Collaboration between sales and marketing: As previously mentioned, it’s time to bridge the gap. ABM is only as strong as the alignment and collaboration within the organization, so the battle between the departments stops here.
Ability to provide insights and data to help Sales hit goals: Marketing has long spoken its own language, referring to web conversions and metrics. With account-based marketing programs, Marketing begins to speak the language of Sales and the rest of the organization, translating its traditional department metrics to those relating to business metrics. Operations can help by creating excellent accessible reports that the entire organization can understand while still highlighting Marketing’s fantastic web conversion work.
Better budgeting and segmentation strategies: It’s easier to budget when you are absolutely certain of your target accounts. Rather than seeking lead quantity, Marketing now can hone in on specialized optimized content for target accounts. They have an intimate knowledge of what the individuals within the accounts need and how their business can help them. The key insights ABM provides allow for more strategic segmentation that can be reflected quite clearly in the budget. A Marketing dream come true!
Overall, each of these benefits leads Marketing to connect to 3 business objectives: increased contract size, closed revenue, and pipeline velocity. With this understanding, it becomes much easier to define roles and responsibilities within Marketing.
Marketing Roles and Responsibilities
Collaboration is important to ABM success, but so too is the delegation of roles and responsibilities. Just as Sales has a specific target account list owner, so too will Marketing have defined accountability within the ABM process. Some of the items Marketing is responsible for include the following:
Sales Enablement: Marketing will create, maintain, and strategically optimize all Sales enablement material to help Sales close revenue with higher contract values. This includes:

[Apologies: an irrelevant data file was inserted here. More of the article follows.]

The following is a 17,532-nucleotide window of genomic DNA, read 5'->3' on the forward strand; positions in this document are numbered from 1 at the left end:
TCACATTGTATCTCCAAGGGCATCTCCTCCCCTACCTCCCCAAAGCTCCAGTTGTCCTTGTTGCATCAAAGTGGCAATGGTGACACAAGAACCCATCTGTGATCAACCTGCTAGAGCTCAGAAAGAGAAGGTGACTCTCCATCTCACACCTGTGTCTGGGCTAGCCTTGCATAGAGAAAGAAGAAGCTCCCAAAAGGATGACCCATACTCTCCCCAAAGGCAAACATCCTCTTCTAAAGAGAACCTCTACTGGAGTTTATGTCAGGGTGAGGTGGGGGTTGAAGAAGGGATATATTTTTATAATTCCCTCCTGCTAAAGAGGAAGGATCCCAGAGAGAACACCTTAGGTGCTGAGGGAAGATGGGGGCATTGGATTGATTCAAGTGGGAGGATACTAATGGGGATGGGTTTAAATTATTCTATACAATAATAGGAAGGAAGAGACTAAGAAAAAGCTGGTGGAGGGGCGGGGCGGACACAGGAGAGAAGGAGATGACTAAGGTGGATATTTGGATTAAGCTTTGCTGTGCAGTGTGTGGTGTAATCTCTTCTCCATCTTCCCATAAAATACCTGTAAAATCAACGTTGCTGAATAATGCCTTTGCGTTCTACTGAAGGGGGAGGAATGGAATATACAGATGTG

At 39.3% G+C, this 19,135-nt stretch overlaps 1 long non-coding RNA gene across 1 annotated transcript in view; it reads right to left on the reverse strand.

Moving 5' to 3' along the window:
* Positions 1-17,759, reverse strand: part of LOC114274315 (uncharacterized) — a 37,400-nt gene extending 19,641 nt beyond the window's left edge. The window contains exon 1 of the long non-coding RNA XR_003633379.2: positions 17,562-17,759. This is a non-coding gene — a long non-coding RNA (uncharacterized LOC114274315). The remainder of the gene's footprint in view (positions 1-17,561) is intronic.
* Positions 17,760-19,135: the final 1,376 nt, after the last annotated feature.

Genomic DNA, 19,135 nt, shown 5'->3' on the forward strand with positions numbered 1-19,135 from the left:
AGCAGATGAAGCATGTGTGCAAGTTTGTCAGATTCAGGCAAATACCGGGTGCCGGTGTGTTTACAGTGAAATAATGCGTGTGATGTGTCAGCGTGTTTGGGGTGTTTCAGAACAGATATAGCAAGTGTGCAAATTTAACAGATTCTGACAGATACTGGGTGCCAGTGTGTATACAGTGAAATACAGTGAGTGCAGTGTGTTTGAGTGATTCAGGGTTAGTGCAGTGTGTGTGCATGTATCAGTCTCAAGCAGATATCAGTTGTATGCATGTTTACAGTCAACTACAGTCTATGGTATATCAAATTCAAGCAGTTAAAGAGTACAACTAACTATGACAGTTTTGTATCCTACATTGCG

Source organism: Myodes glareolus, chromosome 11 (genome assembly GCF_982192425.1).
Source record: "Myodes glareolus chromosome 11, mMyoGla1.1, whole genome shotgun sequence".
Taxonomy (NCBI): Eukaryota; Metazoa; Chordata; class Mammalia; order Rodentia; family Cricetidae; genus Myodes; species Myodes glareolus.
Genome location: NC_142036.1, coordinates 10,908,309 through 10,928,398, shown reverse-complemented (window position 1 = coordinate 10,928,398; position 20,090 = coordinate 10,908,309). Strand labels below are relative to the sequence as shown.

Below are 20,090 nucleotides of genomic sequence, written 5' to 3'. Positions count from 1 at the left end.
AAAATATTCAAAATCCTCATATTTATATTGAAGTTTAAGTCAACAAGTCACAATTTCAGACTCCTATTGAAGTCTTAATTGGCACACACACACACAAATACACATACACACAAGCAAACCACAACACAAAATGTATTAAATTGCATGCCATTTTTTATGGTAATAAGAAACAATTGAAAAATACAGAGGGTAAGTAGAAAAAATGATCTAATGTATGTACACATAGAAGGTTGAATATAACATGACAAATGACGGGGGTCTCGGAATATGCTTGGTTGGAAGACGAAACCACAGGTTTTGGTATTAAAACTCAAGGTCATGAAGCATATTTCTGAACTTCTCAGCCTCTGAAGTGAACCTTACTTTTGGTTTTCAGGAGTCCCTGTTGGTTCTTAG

Field marketing materials
Sales follow-up reminders
Specific campaign action items (emails, phone calls, LinkedIn messaging, etc)
Knowledge base within company intranet (to reduce email banter)
Optimized Account Campaigns: These are iterative, personalized campaigns that are optimized reach and convert the right accounts at the right time with the right material.
These campaign pieces can include:
Pre and Post Launch Measuring: Marketing creates benchmarks before launching ABM to understand where the program is starting. This makes connecting closed revenue to KPIs and business objectives based on Marketing input much easier.
Note: Remember to translate marketing KPIs into business objective and Sales language. Operations can help create accessible reports to make this a reality
Putting the Marketing in Account-Based Marketing
ABM’s greatest strength comes from collaboration and making Marketing accessible to other areas of the organization. Previously a siloed department whose efforts never received any gratitude when deals closed, Marketing is now a key component and a true foundation of ABM programs. By tying Marketing to business objectives and finances, there is greater collaboration and higher success closing the best accounts across the organization.
We’re in the home stretch of our Account-Based Marketing Blog the Book series! Next week in Chapter Eight, we’re bringing some of the pieces together with a closer look at how to score, grade, and iterate Sales and Marketing practices through an ABM lens. Stay tuned!